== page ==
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Visiting the mountains of northern New Jersey: surprising, tranquil scenes
Scenery and relative isolation that the unfamiliar visitor does not expect
New Jersey . What I might have expected was the hinterland of the Jersey Shore with its suburbs and retail parks, and market gardens and marshland that the air traveller sees shortly before landing at JFK. I have long had the idea that many things in New Jersey are close together: the state capital Trenton is close to the Governor's mansion at Drumthwacket , which, in turn is close to Princeton . Atlantic City is a hive of activity around tourists. And so forth. Nothing wrong with these, of course. These elements constitute part of the image of New Jersey which many people probably have.
What I saw instead in northern New Jersey was scenic mountains and wide open spaces. There was a sense of relative isolation and peace, geographically not so very far from the fury and bustle of the Big Apple , but psychologically far removed.
So what exactly did I see?
Kittatinny Mountain...or mountains...
Could someone explain to me whether Kittatinny is a mountain or mountains? Why do I ask? Well, some sources say that Kittatinny is a range of mountains, others say that really it is one mountain. Well, they are, or it is, very impressive, too.
Actually, the Lenape Native Americans got it exactly right. Because the name 'Kittatinny ' is derived from a term in their language meaning 'endless hill'. Like, not just one hill peak. But a long peak that extends over a distance. Yes, like a ridge. Already I'm grasping a concept redolent of the Blue Ridge Mountains of Virginia , celebrated in song.
Indeed, the high point of the ridge is the high point of New Jersey and it is called...well...High Point , at 550 metres (1803 feet). A State Park is named for High Point . And on the point of the Point there is a tall obelisk, commemorating the fallen.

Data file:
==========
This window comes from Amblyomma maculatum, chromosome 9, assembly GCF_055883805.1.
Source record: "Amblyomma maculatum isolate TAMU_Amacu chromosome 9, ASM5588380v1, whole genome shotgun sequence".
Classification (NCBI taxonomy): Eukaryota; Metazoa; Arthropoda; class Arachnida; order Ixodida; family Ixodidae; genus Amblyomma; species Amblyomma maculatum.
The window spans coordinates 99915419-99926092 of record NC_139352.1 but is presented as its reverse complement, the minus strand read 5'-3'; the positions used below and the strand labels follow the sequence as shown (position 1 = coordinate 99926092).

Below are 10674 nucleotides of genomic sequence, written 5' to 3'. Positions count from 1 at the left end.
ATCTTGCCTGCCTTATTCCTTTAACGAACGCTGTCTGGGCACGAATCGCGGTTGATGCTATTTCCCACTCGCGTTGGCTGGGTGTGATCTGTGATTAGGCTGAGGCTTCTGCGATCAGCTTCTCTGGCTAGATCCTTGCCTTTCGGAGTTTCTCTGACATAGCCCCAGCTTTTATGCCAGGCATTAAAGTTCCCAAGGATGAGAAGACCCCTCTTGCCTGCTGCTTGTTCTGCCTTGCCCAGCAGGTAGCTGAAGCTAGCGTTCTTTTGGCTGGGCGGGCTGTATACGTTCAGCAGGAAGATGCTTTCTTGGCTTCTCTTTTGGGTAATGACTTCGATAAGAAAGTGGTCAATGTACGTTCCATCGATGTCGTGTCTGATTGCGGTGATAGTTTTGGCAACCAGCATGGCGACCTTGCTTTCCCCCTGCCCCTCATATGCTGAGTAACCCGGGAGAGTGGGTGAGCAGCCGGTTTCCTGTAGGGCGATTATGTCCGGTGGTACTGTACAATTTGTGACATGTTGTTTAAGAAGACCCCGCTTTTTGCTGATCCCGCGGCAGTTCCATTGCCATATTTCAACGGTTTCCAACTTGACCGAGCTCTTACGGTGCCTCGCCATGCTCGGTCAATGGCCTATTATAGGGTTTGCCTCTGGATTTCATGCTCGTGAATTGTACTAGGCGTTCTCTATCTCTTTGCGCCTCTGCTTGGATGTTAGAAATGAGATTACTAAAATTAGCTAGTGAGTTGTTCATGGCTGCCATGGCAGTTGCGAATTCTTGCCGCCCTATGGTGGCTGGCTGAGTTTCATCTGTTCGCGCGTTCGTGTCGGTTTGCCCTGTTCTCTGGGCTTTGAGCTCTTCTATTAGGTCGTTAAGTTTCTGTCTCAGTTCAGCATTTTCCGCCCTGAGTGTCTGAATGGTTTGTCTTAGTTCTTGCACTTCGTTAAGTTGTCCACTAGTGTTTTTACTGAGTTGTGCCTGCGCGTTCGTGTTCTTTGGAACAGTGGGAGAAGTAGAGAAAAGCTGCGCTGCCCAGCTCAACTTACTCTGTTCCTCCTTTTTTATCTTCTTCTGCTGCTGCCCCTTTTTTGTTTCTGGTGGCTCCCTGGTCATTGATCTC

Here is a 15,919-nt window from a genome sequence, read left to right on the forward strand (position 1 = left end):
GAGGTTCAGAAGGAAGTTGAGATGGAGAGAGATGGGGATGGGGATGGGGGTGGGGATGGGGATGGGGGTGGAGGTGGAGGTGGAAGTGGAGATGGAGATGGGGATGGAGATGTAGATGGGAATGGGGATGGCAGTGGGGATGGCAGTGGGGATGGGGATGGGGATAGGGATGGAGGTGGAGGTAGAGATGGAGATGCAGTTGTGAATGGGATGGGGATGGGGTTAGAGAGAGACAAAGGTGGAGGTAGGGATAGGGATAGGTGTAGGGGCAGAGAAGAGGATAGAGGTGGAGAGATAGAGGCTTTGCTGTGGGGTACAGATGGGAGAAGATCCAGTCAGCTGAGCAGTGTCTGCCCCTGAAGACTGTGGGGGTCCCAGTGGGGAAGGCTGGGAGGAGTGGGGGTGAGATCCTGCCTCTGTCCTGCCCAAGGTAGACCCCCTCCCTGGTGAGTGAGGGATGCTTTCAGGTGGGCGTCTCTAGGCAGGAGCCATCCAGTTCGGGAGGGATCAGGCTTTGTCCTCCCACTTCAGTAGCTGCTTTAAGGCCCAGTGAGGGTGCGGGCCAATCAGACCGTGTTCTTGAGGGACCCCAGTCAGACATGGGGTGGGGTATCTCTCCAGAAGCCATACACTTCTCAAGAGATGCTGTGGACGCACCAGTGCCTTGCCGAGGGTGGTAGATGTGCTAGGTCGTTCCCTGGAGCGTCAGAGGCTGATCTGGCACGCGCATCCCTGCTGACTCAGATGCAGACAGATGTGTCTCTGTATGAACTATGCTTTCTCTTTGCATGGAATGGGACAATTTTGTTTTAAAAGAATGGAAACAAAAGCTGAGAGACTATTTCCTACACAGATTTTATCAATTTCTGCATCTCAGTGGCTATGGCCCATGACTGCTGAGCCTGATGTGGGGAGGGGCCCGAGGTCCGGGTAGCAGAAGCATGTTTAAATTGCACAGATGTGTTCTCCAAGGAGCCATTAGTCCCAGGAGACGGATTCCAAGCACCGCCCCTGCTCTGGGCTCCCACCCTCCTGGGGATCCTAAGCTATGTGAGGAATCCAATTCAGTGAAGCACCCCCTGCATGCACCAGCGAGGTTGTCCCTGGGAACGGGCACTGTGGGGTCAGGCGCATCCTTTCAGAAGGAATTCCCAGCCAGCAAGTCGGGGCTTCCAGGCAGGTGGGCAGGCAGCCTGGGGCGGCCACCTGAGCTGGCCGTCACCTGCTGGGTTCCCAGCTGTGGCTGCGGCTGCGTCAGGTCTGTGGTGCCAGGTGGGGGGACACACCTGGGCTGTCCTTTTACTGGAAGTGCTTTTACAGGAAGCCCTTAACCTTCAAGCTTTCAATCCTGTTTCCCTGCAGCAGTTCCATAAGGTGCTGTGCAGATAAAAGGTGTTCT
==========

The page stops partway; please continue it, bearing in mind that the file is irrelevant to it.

Furthermore, to the east of the Kittatinny ...entity is the Great Kittatinny Valley . This time, the use of the singular in this feature's name defies ambiguity.
Anyway, what else did I see?
Delaware Water Gap
So, next question. What is a water gap? Geographically, geologically, cartographically, topologically, stratigraphically (...and I hope I haven't omitted any of the right words) a water gap is a mountain ridge cut through by a river. And the river in question here is the great Delaware, for a long distance marking the eastern boundary between New Jersey and Pennsylvania . The Delaware River cuts through the Kittatinny Mountains ...or mountain. And now, so does the I-80.
My lasting impression of northern New Jersey's mountains is: this must be one of America's (many?) best kept secrets! Some scenic attractions are admired from afar long before they are even visited. For me, this one was a surprise. Not what what I expected from my sweeping and generalized image of New Jersey . And psychologically very invigorating.
How to get there:
New York Newark Airport , from where car rental is available, is the nearest large airport to northern New Jersey 's mountains, with excellent connections to other North American cities and beyond. The distance from Newark to the Delaware Water Gap is 100 kilometres (62 miles). The I-80 is the main approach from the New York City area to New Jersey's Kittatinny Mountain and Delaware Water Gap area. Please check with the airline or your travel agent for up to date information.
MJFenn is an independent travel writer based in Ontario, Canada.
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